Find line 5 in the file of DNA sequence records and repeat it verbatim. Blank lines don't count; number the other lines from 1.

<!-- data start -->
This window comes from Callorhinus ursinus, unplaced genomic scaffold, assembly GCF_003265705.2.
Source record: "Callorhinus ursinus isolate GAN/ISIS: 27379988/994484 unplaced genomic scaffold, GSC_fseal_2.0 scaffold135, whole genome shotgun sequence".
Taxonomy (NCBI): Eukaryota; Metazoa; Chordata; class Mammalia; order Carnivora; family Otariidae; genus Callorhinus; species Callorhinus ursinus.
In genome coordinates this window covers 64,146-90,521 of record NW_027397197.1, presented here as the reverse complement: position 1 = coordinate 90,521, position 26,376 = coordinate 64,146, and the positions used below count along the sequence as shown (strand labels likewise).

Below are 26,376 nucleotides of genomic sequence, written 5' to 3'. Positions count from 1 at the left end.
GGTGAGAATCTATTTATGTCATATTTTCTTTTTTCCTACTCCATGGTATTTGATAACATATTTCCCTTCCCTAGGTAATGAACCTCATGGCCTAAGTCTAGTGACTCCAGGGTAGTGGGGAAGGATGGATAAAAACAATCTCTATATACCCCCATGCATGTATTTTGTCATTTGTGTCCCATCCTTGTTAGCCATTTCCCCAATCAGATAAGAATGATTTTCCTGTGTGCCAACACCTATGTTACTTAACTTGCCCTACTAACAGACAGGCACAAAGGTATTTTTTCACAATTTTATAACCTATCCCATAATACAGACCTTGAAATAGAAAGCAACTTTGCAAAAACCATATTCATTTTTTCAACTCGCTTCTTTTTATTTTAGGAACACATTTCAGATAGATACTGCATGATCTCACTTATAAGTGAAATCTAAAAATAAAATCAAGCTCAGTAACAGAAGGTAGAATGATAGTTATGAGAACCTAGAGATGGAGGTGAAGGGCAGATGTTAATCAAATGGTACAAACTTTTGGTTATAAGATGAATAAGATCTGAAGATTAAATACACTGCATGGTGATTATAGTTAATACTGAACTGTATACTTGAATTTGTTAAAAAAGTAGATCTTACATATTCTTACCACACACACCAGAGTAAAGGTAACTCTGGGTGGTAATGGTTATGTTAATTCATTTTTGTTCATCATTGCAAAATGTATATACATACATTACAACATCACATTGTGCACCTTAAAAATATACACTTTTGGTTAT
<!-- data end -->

Below are 26,376 nucleotides of genomic sequence, written 5' to 3'. Positions count from 1 at the left end.